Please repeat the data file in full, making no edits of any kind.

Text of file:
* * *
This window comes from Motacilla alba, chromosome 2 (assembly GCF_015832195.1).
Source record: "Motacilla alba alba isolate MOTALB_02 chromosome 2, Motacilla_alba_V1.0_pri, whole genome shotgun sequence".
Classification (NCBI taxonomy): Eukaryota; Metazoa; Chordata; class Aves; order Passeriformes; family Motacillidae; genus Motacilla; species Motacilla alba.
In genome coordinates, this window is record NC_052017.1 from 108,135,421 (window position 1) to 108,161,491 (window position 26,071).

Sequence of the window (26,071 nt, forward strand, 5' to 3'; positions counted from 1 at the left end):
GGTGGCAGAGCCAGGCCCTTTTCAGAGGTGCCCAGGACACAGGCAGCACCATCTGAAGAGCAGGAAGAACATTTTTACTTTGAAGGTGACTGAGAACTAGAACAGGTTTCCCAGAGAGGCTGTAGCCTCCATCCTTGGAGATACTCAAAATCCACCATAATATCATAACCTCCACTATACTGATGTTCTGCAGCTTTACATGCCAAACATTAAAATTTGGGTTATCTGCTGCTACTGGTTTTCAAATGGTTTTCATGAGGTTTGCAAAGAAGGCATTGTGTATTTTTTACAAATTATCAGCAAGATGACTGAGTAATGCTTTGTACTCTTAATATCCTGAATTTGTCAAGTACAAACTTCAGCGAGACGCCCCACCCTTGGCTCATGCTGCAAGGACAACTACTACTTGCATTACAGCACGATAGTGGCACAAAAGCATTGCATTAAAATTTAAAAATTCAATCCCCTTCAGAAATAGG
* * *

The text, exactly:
This window comes from Motacilla alba, chromosome 2 (assembly GCF_015832195.1).
Source record: "Motacilla alba alba isolate MOTALB_02 chromosome 2, Motacilla_alba_V1.0_pri, whole genome shotgun sequence".
Classification (NCBI taxonomy): Eukaryota; Metazoa; Chordata; class Aves; order Passeriformes; family Motacillidae; genus Motacilla; species Motacilla alba.
In genome coordinates, this window is record NC_052017.1 from 108,135,421 (window position 1) to 108,161,491 (window position 26,071).

Sequence of the window (26,071 nt, forward strand, 5' to 3'; positions counted from 1 at the left end):
GGTGGCAGAGCCAGGCCCTTTTCAGAGGTGCCCAGGACACAGGCAGCACCATCTGAAGAGCAGGAAGAACATTTTTACTTTGAAGGTGACTGAGAACTAGAACAGGTTTCCCAGAGAGGCTGTAGCCTCCATCCTTGGAGATACTCAAAATCCACCATAATATCATAACCTCCACTATACTGATGTTCTGCAGCTTTACATGCCAAACATTAAAATTTGGGTTATCTGCTGCTACTGGTTTTCAAATGGTTTTCATGAGGTTTGCAAAGAAGGCATTGTGTATTTTTTACAAATTATCAGCAAGATGACTGAGTAATGCTTTGTACTCTTAATATCCTGAATTTGTCAAGTACAAACTTCAGCGAGACGCCCCACCCTTGGCTCATGCTGCAAGGACAACTACTACTTGCATTACAGCACGATAGTGGCACAAAAGCATTGCATTAAAATTTAAAAATTCAATCCCCTTCAGAAATAGG